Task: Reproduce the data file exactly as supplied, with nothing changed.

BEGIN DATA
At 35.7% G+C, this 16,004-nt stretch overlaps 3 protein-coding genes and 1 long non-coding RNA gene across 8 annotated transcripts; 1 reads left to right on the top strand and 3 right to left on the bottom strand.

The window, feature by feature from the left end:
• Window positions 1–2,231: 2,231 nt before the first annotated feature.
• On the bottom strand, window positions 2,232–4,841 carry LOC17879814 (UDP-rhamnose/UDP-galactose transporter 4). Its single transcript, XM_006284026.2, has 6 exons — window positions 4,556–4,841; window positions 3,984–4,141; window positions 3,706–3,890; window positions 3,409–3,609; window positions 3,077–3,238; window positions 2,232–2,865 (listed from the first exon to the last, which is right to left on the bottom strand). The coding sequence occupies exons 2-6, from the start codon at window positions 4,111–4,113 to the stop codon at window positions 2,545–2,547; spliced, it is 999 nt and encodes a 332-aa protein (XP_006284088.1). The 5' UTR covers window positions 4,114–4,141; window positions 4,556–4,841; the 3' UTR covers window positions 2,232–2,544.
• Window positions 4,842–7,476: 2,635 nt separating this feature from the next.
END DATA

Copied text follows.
At 35.7% G+C, this 16,004-nt stretch overlaps 3 protein-coding genes and 1 long non-coding RNA gene across 8 annotated transcripts; 1 reads left to right on the top strand and 3 right to left on the bottom strand.

The window, feature by feature from the left end:
• Window positions 1–2,231: 2,231 nt before the first annotated feature.
• On the bottom strand, window positions 2,232–4,841 carry LOC17879814 (UDP-rhamnose/UDP-galactose transporter 4). Its single transcript, XM_006284026.2, has 6 exons — window positions 4,556–4,841; window positions 3,984–4,141; window positions 3,706–3,890; window positions 3,409–3,609; window positions 3,077–3,238; window positions 2,232–2,865 (listed from the first exon to the last, which is right to left on the bottom strand). The coding sequence occupies exons 2-6, from the start codon at window positions 4,111–4,113 to the stop codon at window positions 2,545–2,547; spliced, it is 999 nt and encodes a 332-aa protein (XP_006284088.1). The 5' UTR covers window positions 4,114–4,141; window positions 4,556–4,841; the 3' UTR covers window positions 2,232–2,544.
• Window positions 4,842–7,476: 2,635 nt separating this feature from the next.